[The trick with apostrophes is to know what letters are being substituted for. That is why, for instance, making the plural of “Honda” by adding an apostrophe and an s makes no meaning—in the construction “seven Honda’s” nothing is being substituted for; something (the apostrophe) is just being added for no good reason.]

 But you may well ask, could it not be that “the Constitution’s” might be read as “the Constitution his,” with the apostrophe standing in for the “hi” in “his”? Well, no, since the Constitution has no gender.  Unlike nouns in other Western languages, English nouns don’t carry formal gender identities. We use pronouns: “he,” “she,” “it” when we want to do that. The assignment is usually pretty arbitrary. But with apostrophes you can only choose between the male gender and the ungendered: “his” or “its”—never “her.” You can’t write “Linda’r car” and expect folks to understand you mean “Linda her car.”

 So, what’s (what is) up with that? Who OK’d (OKed) this gendered decision? No one knows, it seems, and aside from your reporter here, no one has much considered it. But it is, nevertheless, the case that English denies, in grammar, the capacity of female nouns to show possession except in the presence of a male construction.

 Here is my proposition: I think the historicized basis for this rule should be pretty clear. It was not until the 19th-cetury in English speaking countries that women could inherit property exclusive of male oversight, either by male relative or guardian. See, for example, the struggle over inheritance in “Downton Abbey” as Lady Mary’s share of the estate is seems up for grabs. By the time this situation was changed by the Married Women’s (ironic!) Property Act of 1870 [except for the peerage], the grammar rules covering the use of the apostrophe were long since fixed.

 Therefore, what we have is a grammar “rule “ (unlike the French, we have no academy that codifies such rules; we are fundamentally usage-driven speakers and writers in English) that reflects the condition of women under property law when the usage began to evolve, sometime prior to the 14th century.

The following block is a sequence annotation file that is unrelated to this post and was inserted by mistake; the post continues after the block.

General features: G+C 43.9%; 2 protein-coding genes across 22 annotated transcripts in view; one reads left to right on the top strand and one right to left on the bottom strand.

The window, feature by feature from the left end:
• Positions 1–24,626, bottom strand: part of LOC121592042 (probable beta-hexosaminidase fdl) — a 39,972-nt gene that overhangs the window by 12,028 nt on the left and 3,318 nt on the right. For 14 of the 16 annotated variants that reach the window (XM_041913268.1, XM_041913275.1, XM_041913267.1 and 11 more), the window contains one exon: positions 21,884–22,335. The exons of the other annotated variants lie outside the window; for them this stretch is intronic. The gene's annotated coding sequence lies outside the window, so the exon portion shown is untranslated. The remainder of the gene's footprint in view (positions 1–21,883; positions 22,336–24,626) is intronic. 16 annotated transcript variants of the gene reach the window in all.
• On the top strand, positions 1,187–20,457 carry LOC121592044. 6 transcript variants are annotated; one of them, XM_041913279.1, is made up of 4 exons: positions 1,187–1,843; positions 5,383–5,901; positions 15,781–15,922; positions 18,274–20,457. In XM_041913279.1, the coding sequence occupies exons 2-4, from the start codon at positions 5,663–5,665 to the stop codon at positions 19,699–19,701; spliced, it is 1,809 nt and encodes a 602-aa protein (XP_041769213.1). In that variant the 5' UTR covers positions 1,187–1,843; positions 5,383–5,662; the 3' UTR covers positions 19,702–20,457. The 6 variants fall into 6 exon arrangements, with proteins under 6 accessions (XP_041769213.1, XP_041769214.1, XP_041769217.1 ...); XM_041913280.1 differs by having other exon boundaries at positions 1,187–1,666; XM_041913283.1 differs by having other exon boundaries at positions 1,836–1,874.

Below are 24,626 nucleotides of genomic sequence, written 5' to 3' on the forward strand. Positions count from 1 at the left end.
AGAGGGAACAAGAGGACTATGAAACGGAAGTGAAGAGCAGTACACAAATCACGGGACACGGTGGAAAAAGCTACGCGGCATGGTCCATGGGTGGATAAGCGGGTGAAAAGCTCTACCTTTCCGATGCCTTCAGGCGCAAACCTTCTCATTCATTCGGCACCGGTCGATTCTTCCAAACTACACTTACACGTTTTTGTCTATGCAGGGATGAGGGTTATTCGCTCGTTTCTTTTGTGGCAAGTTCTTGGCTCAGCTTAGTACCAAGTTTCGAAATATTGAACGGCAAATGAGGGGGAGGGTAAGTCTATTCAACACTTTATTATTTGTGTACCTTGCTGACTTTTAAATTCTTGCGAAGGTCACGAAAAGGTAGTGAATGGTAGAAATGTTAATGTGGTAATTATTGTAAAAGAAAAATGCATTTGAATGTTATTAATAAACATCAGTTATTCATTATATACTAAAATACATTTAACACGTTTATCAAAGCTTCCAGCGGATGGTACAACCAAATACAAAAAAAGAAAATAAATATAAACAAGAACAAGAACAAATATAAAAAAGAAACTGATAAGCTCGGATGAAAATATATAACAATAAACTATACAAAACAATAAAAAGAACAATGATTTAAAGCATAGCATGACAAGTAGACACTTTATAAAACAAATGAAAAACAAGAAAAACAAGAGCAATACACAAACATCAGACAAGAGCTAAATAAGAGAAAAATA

I’ll (I will) close now as my wife’r (wife her) desire to be on time at a brunch overrides my (and your, not “you’re”) all-consuming interest in this topic.


Here are two sonnets I posted earlier today to Facebook. I like them. They were written over forty years ago, when I was a graduate student. I told myself that winter that I would try out the sonnet. I saved ten of the twenty two I drafted and then kept four. These are two.




I have not walked on whiter days
Nor felt the sun’s ice-blue presence so
As on this day. Winter, as though
To claim dominion, lays
Too firm fingers on my soul
And all his nature’s strength
Invades my world; the length 
And depth of myself feels cold
And memory whispers images of past
Warnings, how winter’s gentle alarms
Sighed disaster, the cool arms
Of his messenger taking me at last.
How quiet a turn–the sun’s pale presence after winter rain,
The sharpening of summer loves into winter’s pain.

Winter dusk, in waves of grey despair,
Engulfs the world. White ices grown brown
And dead give off muddy clouds in the heavy air;
Black trees, dried grasses all broken down
Around themselves, an evergreen
Turns rusting red along its tips.
Back down cold hostile alleys once clean,
Now ragged with the husks of frozen rotted scraps, slip
Thin yellow ugly dogs with half-icy sores.
Their bleeding feet leave sign for other beasts
That come on winter nights to sniff such spoor,
To lick the rotting ice, to feast.
We cling at this late hour to the myth of day
But fear that winter’s night will have the final say.